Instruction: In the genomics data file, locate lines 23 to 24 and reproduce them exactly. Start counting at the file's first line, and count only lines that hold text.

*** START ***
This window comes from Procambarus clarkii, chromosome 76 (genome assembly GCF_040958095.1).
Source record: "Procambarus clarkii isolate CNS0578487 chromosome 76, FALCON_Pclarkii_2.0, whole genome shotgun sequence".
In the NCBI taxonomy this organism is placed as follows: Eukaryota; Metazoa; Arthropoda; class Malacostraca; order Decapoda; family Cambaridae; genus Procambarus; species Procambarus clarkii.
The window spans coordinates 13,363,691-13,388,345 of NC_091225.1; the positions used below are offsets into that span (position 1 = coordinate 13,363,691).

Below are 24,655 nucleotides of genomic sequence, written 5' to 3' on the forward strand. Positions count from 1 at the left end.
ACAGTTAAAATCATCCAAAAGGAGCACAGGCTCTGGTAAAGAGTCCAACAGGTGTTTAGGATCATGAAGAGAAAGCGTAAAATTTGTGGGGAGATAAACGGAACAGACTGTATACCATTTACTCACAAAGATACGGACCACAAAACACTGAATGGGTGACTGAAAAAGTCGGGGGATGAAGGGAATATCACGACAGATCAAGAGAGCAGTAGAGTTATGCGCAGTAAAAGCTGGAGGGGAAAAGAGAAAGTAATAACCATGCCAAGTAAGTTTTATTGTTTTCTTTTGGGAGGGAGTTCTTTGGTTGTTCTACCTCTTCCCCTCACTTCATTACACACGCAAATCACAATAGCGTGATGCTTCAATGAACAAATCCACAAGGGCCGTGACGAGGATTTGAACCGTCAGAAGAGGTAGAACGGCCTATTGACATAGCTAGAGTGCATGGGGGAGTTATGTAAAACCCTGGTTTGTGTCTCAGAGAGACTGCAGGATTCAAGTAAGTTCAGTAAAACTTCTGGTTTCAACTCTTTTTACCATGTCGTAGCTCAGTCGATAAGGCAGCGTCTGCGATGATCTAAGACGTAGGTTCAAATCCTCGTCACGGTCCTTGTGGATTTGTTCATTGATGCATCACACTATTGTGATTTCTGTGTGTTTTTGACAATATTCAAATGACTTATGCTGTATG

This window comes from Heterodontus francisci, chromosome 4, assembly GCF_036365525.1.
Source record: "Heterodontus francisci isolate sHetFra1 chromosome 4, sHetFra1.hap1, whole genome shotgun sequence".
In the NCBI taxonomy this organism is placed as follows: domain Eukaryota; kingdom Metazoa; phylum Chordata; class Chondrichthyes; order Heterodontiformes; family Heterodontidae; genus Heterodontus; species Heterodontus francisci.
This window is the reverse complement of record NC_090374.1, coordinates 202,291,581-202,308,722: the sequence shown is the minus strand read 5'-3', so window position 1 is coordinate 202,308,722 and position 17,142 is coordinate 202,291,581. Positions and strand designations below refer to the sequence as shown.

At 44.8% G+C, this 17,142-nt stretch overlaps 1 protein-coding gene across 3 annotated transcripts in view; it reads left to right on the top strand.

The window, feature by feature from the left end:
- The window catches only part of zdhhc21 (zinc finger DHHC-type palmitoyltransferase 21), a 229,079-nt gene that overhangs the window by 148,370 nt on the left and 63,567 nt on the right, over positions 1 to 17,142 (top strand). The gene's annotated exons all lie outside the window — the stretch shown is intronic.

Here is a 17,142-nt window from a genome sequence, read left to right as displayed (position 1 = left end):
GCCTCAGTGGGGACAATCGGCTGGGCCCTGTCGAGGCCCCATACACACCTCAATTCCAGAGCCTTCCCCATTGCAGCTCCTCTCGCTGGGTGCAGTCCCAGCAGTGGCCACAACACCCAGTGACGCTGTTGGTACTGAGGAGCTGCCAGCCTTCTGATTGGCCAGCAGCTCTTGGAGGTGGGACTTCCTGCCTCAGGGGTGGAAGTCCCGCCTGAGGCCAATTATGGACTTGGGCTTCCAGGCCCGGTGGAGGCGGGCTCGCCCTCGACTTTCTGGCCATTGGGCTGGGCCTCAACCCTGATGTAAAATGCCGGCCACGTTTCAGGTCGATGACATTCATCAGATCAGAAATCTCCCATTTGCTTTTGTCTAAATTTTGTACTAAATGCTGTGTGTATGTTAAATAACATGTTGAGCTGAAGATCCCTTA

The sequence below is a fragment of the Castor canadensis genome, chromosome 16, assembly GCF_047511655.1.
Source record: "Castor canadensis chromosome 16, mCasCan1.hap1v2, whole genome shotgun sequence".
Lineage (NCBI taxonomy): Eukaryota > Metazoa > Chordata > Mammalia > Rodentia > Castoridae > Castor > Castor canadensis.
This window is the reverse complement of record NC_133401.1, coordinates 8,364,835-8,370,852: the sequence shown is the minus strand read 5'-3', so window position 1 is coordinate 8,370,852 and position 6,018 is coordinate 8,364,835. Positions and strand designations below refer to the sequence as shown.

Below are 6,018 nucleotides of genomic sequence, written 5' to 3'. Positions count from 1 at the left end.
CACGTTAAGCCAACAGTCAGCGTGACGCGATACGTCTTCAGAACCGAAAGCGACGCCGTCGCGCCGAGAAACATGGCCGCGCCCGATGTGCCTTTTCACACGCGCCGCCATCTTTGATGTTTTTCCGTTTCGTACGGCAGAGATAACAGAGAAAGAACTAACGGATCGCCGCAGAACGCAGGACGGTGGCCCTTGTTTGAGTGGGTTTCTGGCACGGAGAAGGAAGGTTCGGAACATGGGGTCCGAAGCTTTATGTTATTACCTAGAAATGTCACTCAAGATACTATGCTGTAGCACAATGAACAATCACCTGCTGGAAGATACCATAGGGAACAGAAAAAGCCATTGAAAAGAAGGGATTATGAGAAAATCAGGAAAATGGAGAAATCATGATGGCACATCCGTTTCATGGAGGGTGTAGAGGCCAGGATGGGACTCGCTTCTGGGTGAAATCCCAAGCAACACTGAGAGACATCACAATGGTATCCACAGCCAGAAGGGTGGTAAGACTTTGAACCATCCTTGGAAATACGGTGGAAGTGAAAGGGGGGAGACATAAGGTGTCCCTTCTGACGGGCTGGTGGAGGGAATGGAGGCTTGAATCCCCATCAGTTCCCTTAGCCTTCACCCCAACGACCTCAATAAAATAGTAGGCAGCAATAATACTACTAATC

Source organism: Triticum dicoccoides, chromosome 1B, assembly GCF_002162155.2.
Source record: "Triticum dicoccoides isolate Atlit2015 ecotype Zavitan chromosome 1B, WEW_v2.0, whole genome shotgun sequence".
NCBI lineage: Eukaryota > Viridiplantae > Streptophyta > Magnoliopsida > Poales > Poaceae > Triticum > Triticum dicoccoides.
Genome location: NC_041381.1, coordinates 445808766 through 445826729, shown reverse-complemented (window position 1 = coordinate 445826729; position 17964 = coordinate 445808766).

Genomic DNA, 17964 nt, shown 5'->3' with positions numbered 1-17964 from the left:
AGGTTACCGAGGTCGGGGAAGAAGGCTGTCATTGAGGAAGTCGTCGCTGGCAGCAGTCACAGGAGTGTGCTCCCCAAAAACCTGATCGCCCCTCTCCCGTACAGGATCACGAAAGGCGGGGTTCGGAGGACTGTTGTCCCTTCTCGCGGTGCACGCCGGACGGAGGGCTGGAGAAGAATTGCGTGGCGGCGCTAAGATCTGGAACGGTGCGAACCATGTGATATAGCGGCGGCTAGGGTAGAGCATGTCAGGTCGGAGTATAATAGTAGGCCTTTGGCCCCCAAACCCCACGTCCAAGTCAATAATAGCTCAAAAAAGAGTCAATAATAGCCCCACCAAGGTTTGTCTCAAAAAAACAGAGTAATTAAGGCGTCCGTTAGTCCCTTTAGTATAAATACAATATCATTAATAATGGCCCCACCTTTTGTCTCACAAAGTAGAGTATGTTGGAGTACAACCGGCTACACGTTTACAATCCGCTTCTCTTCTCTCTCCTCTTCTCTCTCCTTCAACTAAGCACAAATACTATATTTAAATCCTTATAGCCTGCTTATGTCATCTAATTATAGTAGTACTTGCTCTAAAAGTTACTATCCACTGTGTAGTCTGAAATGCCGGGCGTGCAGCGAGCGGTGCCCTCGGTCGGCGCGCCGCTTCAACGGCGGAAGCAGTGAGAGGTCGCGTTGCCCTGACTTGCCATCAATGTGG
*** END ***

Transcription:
Source record: "Triticum dicoccoides isolate Atlit2015 ecotype Zavitan chromosome 1B, WEW_v2.0, whole genome shotgun sequence".
NCBI lineage: Eukaryota > Viridiplantae > Streptophyta > Magnoliopsida > Poales > Poaceae > Triticum > Triticum dicoccoides.